1. We are down to the last four episodes of Schitt's Creek and I don't want it to end. Trying to plot out what our next show will be and want to stick with short episodes and so far put Community and The Good Place on the list of options.

  7. Almost forgot -- season two of What We Do in the Shadows just finished on FX, and Jemaine Clement and Taika Waititi continue to pump laughable ideas into it. Got think that Collin Peterson is both the most out of place character and the most recognizable

  8. We're continuing through BBC's Top 100 Comedies.

    Just watched Mean Girls and it is still very funny. Harold and Maude is just so beyond bizarre. I did laugh out loud during a couple of his "dates." Plus, it got Cat Stevens stuck in my head for about two weeks. Hot Fuzz was much funnier than Shaun of the Dead, especially once I realized Yarp was the Hound. Somehow I had never seen either. What We Do In the Shadows is the rare movie we had both seen recently but decided to rewatch because it's so ridiculously funny. And yes, it's still ridiculously funny. Ninotchka was ok. It was clearly the grandfather of all the fish out of water stories made subsequently (like Mork and Mindy). Toni Erdmann, I believe, is considered the funniest German movie of all time. Of course, Germans are known more for their ruthless efficiency than comedy, so it was more awkward than anything. Plus, like pretty much every German movie I've ever seen (including ones we watched in high school), it had a completely bizarre sex scene.

  9. Anyone watching Tales from the Loop on Amazon Prime? Very moody and atmospheric. Kind of a slow burn. Not necessarily a story arc but individual standalone episodes set in same place with tenuous links to one another.

    1. Yep, watched it when it came out. Very interesting how the characters virtually take for granted the weird stuff that can happen around them, which leaves the stories more open to the human interactions that result from it. Have you checked out the Simon Stålenhag artwork that inspired the series?

  10. Sooooo much standup comedy of late.

    I just watched the first three episodes of “Snowpiercer” and I’m in love. Otherwise, still working through “Schitt’s Creek” and “Better Call Saul” in a hopeless attempt to finish/catch up.

    1. I just watched the first three episodes of “Snowpiercer” and I’m in love.

      Huh. I am surprised. The Boy was pretty dismissive, based on what he knew (or thought he knew) about the development of the series. (and he loooooovved the film)
      Eric Deggans was skeptical going in.
      Slate panned it.
      Rotten Tomatoes is "meh" both on the critical consensus and the popular consensus.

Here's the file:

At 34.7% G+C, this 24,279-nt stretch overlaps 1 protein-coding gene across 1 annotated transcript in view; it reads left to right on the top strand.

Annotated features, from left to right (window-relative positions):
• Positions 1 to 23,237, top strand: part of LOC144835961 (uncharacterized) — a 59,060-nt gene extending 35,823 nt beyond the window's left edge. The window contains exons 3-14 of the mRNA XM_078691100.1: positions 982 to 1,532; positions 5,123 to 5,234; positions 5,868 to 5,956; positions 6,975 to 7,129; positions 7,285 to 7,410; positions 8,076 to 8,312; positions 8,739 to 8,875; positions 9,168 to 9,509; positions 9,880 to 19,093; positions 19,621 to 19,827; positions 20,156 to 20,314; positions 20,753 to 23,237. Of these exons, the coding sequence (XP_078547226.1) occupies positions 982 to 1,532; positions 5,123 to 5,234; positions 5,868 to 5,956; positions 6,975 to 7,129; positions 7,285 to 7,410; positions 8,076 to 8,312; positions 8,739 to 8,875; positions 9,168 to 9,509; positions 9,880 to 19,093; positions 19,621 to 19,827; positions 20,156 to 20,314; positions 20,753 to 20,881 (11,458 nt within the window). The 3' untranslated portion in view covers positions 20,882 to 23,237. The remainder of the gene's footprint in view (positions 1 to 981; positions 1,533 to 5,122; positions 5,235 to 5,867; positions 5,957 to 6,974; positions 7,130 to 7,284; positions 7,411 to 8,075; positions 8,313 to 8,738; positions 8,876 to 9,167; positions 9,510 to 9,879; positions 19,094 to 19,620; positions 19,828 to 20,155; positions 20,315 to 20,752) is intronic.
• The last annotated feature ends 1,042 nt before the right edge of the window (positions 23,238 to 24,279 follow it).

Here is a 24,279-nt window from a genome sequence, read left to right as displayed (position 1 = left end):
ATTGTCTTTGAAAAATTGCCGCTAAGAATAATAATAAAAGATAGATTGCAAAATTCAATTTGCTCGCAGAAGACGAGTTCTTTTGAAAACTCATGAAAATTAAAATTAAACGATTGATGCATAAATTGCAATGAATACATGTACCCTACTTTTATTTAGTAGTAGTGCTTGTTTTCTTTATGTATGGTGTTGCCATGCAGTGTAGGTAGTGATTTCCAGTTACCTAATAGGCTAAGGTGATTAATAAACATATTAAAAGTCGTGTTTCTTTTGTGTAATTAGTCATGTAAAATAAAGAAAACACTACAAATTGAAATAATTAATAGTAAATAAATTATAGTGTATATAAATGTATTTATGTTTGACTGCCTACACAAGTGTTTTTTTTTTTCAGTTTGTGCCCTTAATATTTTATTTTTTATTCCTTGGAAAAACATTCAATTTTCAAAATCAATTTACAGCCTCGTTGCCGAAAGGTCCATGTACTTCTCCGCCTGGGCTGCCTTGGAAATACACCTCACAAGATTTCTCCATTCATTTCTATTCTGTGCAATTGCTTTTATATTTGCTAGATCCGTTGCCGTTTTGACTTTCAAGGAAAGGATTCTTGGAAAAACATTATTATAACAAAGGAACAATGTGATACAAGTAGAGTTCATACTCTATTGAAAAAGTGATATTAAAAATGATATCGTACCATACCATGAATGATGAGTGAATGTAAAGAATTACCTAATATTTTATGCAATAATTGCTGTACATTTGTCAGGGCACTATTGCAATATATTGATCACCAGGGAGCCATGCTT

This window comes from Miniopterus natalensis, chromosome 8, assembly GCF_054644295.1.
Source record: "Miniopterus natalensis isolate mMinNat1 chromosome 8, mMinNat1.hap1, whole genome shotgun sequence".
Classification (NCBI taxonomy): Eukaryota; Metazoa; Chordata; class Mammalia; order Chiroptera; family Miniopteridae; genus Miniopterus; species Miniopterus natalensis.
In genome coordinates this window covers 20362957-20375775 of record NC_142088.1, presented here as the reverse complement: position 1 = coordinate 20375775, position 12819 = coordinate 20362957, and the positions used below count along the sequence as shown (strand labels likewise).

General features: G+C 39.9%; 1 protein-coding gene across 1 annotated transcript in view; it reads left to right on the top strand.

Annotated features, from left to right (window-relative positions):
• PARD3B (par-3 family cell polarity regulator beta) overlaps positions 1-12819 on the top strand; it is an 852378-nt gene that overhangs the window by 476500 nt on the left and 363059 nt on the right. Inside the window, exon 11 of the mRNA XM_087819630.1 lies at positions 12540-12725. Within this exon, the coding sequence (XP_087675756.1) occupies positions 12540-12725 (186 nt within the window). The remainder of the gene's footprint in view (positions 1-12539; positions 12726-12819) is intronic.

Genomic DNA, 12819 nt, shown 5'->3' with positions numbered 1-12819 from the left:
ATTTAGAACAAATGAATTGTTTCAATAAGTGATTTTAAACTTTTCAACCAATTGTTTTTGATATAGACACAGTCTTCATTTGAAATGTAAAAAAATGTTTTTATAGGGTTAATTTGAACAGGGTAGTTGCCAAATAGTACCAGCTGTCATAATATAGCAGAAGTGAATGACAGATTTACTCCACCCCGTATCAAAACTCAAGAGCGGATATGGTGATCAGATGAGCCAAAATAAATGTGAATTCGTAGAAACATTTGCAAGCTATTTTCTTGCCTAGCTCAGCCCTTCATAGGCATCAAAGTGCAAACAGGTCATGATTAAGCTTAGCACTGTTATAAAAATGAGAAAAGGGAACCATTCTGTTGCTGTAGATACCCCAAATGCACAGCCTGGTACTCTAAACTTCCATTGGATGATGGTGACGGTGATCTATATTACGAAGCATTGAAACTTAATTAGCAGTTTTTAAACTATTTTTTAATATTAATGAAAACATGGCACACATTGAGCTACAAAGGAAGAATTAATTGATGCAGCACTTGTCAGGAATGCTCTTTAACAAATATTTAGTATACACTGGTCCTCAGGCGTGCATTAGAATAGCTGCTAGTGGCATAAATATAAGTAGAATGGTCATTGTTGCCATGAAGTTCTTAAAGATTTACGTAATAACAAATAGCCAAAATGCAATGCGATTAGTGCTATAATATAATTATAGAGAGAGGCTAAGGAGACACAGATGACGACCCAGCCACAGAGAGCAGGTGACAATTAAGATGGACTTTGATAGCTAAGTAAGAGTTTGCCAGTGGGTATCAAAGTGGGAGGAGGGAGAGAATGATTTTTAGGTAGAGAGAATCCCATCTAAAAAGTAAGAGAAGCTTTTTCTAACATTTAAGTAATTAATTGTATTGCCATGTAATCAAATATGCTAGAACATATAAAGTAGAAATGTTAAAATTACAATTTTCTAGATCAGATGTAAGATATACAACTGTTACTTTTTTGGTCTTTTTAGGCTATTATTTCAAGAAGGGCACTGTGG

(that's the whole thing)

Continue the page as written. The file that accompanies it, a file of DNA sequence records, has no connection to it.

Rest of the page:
Now, I'm not one to overly criticize others' appreciation for scifi entertainment. I have a low bar for being entertained by that genre, which I love.

      What about it is catching your eye?

      1. Diggs and Connelly, primarily. And I’m a sucker for a mystery.

        It’s a pretty wild left turn from the film; this is less a Snowpiercer story than a murder mystery that happens to take place on Snowpiercer. So far, so good; I don’t need it to be all that tied to the film, which I would call my favorite (or in the top two) of the last decade.

        There’s plenty of time for it to lose me, and I also went in with manageable expectations, so that helped.

  11. I finally caught up with Uncut Gems. It was pretty frentic and tense. I kinda saw the ending coming but I thought it would be someone else who did the deed. KG was great, he has some acting chops.

    1. Aye.

      Lots of hints at real history, even if the history in the show is not all accurate or non-controversial. I hope that it spurs a lot more people to read and better understand our actual history, warts and all.

      Also, Aaron Burr, still a dick.

      1. Fun fact that I uncovered about Mr. Burr: he was a widower for 10 years when he killed Hamilton. Later in life (1833), he married a second woman. They only lived together for about 4 months because apparently, she had money and he was grubbing her money. Their divorce was finalized in 1836 on the day he died. The name of her attorney? Alexander Hamilton, Jr.

  12. My 16-year-old and I watched The Hate U Give. I had just read the book and found it pretty excellent. The movie wasn't bad, but naturally it pales in comparison to the book. My daughter is going to read the book now. Anyone else have thoughts on the movie or book?

    One nice outcome of the pandemic for me personally has been a friend and I watching a movie together every 2 weeks. Up until June we would start a movie at the same time and text – like we were in a long distance relationship. Since June we've been watching at distance outdoors (TV on the deck) or, if it rains, distanced in an empty garage. Here's what we've watched so far:

    Sorry to Bother You – So wild and surreal. It's hard to rate it, really, but it was unlike anything I'd ever seen before.